correct record of all meetings and actions of the board of directors." The treasurer's duty was to collect and receive and keep all funds of the company, and disburse the same only on orders of the president, attested by the secretary. The Highland Hall Company, among other things, duly acquired lots 6, 7, and 8, in block 68, Arkansas City, upon which there were valuable improvements, on March 7, 1887. On that day it sold said property to Frank J. Hess for $30,000, of which $10,000 was in the shape of an incumbrance, which said Hess assumed, and he paid $2,500 in cash, and gave his notes for the remainder. A deed was made by the company, which was placed in escrow, to be delivered when the notes were paid. He could not meet the notes without borrowing the money, and to enable him to do this the stockholders of the company seem to have transferred to him all of the stock of the company, aggregating $10,000. Of this stock 998 shares were held in his own name, and 1 each of the 2 remaining shares was held by H. P. Farrar and A. B. Johnson. This was on or about May 9, 1888. On the same date these three stockholders met, and increased the stock to $50,000, or 5,000 shares of $10 each. On the same day the old board of directors and officers resigned, and new ones were elected, and a copy of the resolution at the stockholders' meeting, signed by A. B. Johnson as president, and at- . tested by H. P. Farrar, and certified to by foUl' directors, showing the increase of stock, was forwarded to the secretary of state of Kansas. Of the 5,000 shares so created, Frank J. Hess received all but 4 shares, 1 each of said 4 shares being issued to J. L. Huey, F. W. Farrar, H. P. Farrar, and A. B. Johnson, who held the same merely as nominal stockholders. To pay for this stock, and justify an increase of stock, Frank J. Hess reconveyed to the Highland Hall Company the property he had purchased from it (upon which he claimed to have expended $5,000) for $35,000, and con· veyed some other property known as the "Office Building," of the value of $15,000. This stock so issued to Hess was hypothecated in pledge or absolutely transferred to different parties at different times. On December 24, 1890, the books of the Highland Hall Company showed that the stock owned by Frank J. Hess was still in his name, except 500 shares, which appeared in the name of his wife. He had received from her $3,000, and there is nothing in the evidence to show that she made him a present of it. There was evidence tending to show that he had used this $3,000, and made money out of it. It is claimed that he made $10,000 to $15,000 out of it, which formed the basis of the transfer of the stock to her. The other shares were held in pledge on December 24, 1890, by Charles W. Purinton, W. C. Brown, the Union Guaranty Savings Bank, the American National Bank of Arkansas City, and the First National Bank of Arkansas City, though such pledges were not noted on the books of the company. Frank J. Hess was also a large stockholder in other corporations, and he kept the run of the business of these corporations, including that of the Highland Hall Company, at his office, keeping an account with each of them. He mingled their bills with his, and paid their debts some-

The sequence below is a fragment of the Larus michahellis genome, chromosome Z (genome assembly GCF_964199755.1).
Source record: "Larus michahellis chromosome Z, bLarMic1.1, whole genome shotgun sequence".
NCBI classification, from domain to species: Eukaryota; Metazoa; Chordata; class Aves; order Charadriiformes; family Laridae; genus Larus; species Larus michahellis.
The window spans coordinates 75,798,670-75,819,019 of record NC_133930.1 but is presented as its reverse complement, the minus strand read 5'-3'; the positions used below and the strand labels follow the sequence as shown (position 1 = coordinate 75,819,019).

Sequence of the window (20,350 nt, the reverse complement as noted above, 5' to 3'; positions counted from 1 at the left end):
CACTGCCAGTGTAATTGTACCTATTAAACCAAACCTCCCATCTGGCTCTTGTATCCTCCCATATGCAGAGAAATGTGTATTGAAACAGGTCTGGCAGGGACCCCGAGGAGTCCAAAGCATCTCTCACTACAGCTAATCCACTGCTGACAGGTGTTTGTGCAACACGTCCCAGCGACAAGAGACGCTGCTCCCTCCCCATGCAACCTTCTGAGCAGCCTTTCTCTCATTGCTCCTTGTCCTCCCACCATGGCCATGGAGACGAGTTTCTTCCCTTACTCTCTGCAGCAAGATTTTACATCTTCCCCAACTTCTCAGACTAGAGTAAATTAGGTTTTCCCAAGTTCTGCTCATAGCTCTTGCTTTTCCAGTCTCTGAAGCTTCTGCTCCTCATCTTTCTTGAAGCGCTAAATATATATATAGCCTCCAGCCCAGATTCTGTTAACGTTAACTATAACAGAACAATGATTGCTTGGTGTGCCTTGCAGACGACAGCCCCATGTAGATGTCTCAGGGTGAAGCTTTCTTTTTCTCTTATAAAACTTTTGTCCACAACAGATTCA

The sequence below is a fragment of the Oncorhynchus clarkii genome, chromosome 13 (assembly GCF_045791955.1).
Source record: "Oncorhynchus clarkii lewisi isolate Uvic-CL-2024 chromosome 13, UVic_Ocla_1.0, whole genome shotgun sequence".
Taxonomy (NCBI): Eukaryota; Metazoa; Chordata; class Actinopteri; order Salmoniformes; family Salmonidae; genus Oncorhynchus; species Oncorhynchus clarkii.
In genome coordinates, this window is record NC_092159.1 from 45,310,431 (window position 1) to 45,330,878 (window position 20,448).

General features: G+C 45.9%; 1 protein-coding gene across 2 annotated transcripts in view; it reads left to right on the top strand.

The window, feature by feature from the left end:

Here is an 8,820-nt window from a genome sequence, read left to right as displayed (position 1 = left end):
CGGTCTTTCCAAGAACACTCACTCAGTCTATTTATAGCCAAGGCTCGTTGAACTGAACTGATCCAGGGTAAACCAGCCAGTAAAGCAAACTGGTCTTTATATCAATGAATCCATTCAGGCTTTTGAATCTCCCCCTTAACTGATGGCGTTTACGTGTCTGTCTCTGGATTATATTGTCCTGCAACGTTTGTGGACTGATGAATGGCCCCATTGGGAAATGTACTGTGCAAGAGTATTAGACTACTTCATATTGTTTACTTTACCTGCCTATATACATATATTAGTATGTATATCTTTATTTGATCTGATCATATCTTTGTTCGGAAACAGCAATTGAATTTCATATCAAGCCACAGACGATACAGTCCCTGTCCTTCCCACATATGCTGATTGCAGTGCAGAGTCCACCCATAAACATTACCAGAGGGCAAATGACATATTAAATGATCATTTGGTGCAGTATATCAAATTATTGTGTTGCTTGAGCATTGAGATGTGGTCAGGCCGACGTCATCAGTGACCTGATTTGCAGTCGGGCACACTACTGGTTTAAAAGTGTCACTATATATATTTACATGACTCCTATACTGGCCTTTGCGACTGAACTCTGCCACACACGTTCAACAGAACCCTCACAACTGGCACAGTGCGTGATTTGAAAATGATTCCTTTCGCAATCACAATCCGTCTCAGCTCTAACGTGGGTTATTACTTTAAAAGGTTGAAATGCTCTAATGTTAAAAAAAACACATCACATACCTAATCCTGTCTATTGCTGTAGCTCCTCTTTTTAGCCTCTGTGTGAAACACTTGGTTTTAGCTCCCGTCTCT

times with his funds, and his debts with their funds. He owed to the First National Bank of Arkansas City $41,000 on December 24, 1890. Part of this he claimed was the debt of the Highland Hall Company, and he says it exceeded $20,000. But the evidence does not sustain this view. On the contrary, it shows that a very much smaller sum, if anything, had gone to the Highland Hall Company out of this indebtedness to help pay indebtedness which it had owed upon property. The receipts from its rents are not shown. These went, so far as the evidence discloses, to Frank J. Hess. On December 24, 1890, on the suggestion and at the instance of H. P. Farrar, cashier of the First National Bank, he procured a note for $20,000, payable July 1, 1891, with interest from maturity till paid at the rate of 10 per cent. per annum, and a mortgage on all the real estate it owned to secure it, to be executed in the name of the Highland Hall Company to the Johnson & Trust Company. The name of the Johnson Loan & Trust Company was used to deceive the officers of the government who should be directed to examine into the affairs of the said First National Bank. There is no evidence tending to show that the Highland Hall Company was indebted to the Johnson Loan & Trust Company. For the purpose of having the note and mortgage properly executed, a lawyer was consulted by H. P. Farrar, at whose direction a resolution was written out to be adopted by the board of directors of said hall company. In a conference held at the First National Bank between H. P. Farrar, F. W. Farrar, and Frank J. Hess it was agreed that, as these three comprised a majority of the board of directors of the hall company, they would at once pass the resolution, which they accordingly proceeded to do, Hess writing out the minutes for this purpose. The resolution read as follows: "Resolved, that the president and secretary are hereby authorized to borrow twenty-five thousand ($25,000.00) dollars on lots 6, 7, and 8, block 69," etc. "Frank J. Hess, Chairman." This record was also signed by H. P. Farrar and F. W. Farrar. This was no regular meeting. It had not been held pursuant to any notice served upon any of the directors. The president, A. B. Johnson, who was a director, was at the time absent on a wedding trip; and J. L. Huey, the other director, was at home sick. No attempt was made to notify either of these, probably because it was deemed unnecessary by the parties. It being ascertained by Hess that Johnson was absent from the city, he went to H. P. Farrar, and the minutes of the Highland Hall Company were then altered so as to show that R. U. Hess was elected a director in place of J. L. Huey, who, it was first said on the minutes, had "resigned," but this was changed to show that he had "not qualified." The minutes were also changed so as to show that R. U. Hess was elected president of the company on December 22, 1890, and A. B. .Johnson vice president, whereas in fact A. B. Johnson had been president of the company. R. U. Hess does not appear to have been a stockholder in the company at this time. Neither J. L. Huey nor A.. B. Johnson appear to have sent in their resignations, or to have been advised of these proceedings. Thereafter, R. U.